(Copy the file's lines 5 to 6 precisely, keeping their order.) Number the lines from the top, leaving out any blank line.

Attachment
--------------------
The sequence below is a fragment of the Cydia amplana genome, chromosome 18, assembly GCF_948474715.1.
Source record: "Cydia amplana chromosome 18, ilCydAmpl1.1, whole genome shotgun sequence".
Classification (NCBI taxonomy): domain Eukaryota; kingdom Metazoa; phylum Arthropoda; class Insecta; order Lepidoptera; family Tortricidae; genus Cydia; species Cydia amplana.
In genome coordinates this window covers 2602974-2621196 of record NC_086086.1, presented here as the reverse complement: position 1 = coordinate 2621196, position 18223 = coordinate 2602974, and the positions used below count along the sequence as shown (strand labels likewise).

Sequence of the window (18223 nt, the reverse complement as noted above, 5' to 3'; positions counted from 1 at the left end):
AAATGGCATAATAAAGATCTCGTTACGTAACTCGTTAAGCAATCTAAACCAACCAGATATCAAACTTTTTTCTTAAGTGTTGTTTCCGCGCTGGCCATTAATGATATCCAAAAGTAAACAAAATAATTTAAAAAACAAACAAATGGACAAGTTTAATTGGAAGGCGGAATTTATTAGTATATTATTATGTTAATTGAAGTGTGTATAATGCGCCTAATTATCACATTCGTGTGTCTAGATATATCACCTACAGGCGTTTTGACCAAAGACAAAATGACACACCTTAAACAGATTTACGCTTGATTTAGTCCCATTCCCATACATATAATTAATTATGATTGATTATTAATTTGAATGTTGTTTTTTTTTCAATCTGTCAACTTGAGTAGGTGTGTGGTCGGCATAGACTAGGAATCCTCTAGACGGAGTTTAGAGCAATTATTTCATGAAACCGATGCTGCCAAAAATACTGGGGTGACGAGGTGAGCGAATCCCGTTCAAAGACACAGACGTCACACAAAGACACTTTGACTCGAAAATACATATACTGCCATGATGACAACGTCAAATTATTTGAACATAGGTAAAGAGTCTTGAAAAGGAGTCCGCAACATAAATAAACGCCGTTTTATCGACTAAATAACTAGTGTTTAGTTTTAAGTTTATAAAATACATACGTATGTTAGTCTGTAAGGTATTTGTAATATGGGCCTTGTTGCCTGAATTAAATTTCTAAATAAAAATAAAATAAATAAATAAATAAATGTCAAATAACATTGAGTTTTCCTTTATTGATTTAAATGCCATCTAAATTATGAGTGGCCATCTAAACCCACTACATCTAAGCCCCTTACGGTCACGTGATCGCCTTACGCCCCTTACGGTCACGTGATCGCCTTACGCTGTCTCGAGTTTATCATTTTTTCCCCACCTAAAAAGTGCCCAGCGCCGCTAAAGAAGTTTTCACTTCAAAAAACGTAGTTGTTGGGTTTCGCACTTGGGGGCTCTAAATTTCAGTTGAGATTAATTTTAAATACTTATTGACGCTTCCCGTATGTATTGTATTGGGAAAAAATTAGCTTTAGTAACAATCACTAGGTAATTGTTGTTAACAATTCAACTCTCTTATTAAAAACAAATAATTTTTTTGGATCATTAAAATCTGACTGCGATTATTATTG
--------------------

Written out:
Sequence of the window (18223 nt, the reverse complement as noted above, 5' to 3'; positions counted from 1 at the left end):
AAATGGCATAATAAAGATCTCGTTACGTAACTCGTTAAGCAATCTAAACCAACCAGATATCAAACTTTTTTCTTAAGTGTTGTTTCCGCGCTGGCCATTAATGATATCCAAAAGTAAACAAAATAATTTAAAAAACAAACAAATGGACAAGTTTAATTGGAAGGCGGAATTTATTAGTATATTATTATGTTAATTGAAGTGTGTATAATGCGCCTAATTATCACATTCGTGTGTCTAGATATATCACCTACAGGCGTTTTGACCAAAGACAAAATGACACACCTTAAACAGATTTACGCTTGATTTAGTCCCATTCCCATACATATAATTAATTATGATTGATTATTAATTTGAATGTTGTTTTTTTTTCAATCTGTCAACTTGAGTAGGTGTGTGGTCGGCATAGACTAGGAATCCTCTAGACGGAGTTTAGAGCAATTATTTCATGAAACCGATGCTGCCAAAAATACTGGGGTGACGAGGTGAGCGAATCCCGTTCAAAGACACAGACGTCACACAAAGACACTTTGACTCGAAAATACATATACTGCCATGATGACAACGTCAAATTATTTGAACATAGGTAAAGAGTCTTGAAAAGGAGTCCGCAACATAAATAAACGCCGTTTTATCGACTAAATAACTAGTGTTTAGTTTTAAGTTTATAAAATACATACGTATGTTAGTCTGTAAGGTATTTGTAATATGGGCCTTGTTGCCTGAATTAAATTTCTAAATAAAAATAAAATAAATAAATAAATAAATGTCAAATAACATTGAGTTTTCCTTTATTGATTTAAATGCCATCTAAATTATGAGTGGCCATCTAAACCCACTACATCTAAGCCCCTTACGGTCACGTGATCGCCTTACGCCCCTTACGGTCACGTGATCGCCTTACGCTGTCTCGAGTTTATCATTTTTTCCCCACCTAAAAAGTGCCCAGCGCCGCTAAAGAAGTTTTCACTTCAAAAAACGTAGTTGTTGGGTTTCGCACTTGGGGGCTCTAAATTTCAGTTGAGATTAATTTTAAATACTTATTGACGCTTCCCGTATGTATTGTATTGGGAAAAAATTAGCTTTAGTAACAATCACTAGGTAATTGTTGTTAACAATTCAACTCTCTTATTAAAAACAAATAATTTTTTTGGATCATTAAAATCTGACTGCGATTATTATTG